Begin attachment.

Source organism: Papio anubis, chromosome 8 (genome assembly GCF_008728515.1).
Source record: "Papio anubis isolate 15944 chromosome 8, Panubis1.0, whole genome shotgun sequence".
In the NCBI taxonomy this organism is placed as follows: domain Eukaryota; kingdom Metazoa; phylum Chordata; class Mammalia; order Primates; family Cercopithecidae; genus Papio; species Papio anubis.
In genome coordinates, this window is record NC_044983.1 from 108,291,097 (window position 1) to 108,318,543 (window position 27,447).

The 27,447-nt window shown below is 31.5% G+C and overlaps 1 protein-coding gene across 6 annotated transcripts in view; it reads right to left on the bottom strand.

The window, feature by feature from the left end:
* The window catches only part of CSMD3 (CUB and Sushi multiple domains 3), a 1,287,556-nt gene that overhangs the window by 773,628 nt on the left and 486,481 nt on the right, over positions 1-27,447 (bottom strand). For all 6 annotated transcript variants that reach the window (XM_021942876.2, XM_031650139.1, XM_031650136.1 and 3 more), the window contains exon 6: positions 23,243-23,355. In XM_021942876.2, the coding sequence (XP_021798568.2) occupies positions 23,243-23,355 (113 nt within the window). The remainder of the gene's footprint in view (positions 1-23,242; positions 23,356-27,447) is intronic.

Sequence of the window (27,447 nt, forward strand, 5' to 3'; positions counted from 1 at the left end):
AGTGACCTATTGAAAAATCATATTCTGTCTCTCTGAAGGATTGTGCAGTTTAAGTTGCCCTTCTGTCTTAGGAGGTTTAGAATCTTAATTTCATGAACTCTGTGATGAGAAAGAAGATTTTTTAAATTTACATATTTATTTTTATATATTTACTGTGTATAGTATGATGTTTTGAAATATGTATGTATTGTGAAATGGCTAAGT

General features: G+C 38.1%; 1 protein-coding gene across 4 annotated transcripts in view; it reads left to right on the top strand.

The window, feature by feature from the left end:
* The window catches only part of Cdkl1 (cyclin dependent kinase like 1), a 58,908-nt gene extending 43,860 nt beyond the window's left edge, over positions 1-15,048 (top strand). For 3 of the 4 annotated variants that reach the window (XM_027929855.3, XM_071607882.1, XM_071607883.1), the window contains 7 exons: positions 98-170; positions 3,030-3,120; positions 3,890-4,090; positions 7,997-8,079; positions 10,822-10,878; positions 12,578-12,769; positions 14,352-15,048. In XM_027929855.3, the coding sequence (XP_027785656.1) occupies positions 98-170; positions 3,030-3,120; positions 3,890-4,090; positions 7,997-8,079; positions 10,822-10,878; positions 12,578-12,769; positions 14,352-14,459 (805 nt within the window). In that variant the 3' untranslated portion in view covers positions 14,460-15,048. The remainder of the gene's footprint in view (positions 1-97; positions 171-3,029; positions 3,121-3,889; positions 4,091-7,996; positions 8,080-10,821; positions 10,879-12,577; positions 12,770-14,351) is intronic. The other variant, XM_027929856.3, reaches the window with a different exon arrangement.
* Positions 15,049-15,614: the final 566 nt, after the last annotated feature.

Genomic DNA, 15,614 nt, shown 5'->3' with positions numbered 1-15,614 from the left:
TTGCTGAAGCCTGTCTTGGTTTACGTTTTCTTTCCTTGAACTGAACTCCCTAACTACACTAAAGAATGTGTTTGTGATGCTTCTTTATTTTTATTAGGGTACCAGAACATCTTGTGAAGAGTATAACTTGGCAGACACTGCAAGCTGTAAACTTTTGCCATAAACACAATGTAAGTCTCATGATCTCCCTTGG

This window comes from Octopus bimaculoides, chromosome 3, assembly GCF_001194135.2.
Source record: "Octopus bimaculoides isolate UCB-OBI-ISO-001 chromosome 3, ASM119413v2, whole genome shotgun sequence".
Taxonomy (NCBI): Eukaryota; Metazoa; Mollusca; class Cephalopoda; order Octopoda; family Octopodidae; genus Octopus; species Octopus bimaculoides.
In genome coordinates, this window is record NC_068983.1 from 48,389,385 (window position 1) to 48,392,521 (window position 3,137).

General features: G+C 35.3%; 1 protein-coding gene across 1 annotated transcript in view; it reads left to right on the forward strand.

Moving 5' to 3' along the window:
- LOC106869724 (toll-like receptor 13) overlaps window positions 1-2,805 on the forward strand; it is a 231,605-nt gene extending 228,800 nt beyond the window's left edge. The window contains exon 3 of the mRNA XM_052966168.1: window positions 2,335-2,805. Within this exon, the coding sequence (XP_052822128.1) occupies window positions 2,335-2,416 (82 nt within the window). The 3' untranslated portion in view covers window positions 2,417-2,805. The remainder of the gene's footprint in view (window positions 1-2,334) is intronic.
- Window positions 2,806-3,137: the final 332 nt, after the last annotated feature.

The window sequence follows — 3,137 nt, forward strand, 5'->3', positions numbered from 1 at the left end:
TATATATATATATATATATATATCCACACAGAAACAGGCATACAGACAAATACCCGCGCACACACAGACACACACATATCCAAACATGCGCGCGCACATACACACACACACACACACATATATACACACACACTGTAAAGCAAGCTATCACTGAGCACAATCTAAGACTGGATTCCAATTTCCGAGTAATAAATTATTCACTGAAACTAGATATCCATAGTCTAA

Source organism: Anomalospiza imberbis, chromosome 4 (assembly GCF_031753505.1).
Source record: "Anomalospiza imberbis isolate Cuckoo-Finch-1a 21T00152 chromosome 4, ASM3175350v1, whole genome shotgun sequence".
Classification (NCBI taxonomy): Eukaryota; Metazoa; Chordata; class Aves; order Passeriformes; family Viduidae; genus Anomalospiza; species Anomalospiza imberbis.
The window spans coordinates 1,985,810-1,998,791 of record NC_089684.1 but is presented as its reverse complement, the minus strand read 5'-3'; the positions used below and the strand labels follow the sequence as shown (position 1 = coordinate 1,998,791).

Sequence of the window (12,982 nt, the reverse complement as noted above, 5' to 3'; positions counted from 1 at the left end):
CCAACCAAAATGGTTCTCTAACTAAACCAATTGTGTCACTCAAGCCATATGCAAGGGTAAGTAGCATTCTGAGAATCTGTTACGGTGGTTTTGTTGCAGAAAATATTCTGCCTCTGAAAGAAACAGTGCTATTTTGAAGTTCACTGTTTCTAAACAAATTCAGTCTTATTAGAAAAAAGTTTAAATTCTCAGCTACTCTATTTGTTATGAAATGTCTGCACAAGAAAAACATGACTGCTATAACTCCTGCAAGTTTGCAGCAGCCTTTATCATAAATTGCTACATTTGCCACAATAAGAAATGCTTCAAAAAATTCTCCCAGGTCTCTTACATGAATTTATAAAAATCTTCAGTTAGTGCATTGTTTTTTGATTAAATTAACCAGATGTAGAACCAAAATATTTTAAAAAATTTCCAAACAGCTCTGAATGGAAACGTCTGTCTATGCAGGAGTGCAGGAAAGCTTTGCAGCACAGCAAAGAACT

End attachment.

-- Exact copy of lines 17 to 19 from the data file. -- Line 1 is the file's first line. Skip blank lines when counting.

Source record: "Octopus bimaculoides isolate UCB-OBI-ISO-001 chromosome 3, ASM119413v2, whole genome shotgun sequence".
Taxonomy (NCBI): Eukaryota; Metazoa; Mollusca; class Cephalopoda; order Octopoda; family Octopodidae; genus Octopus; species Octopus bimaculoides.
In genome coordinates, this window is record NC_068983.1 from 48,389,385 (window position 1) to 48,392,521 (window position 3,137).